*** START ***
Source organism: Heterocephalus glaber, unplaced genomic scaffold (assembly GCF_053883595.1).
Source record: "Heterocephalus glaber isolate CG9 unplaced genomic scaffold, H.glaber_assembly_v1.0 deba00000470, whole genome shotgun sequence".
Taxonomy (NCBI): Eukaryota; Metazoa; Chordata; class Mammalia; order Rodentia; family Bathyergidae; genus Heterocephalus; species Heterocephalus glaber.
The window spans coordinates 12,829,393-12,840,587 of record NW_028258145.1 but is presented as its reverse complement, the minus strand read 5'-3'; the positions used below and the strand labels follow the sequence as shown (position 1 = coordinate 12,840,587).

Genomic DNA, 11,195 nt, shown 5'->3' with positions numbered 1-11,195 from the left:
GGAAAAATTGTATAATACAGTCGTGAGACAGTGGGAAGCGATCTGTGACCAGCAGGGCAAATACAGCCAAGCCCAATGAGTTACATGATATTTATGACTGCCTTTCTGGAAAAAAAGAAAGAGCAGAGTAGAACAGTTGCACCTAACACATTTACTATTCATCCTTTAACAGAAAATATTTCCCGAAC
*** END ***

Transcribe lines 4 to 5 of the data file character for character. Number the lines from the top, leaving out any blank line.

The window spans coordinates 12,829,393-12,840,587 of record NW_028258145.1 but is presented as its reverse complement, the minus strand read 5'-3'; the positions used below and the strand labels follow the sequence as shown (position 1 = coordinate 12,840,587).

Genomic DNA, 11,195 nt, shown 5'->3' with positions numbered 1-11,195 from the left: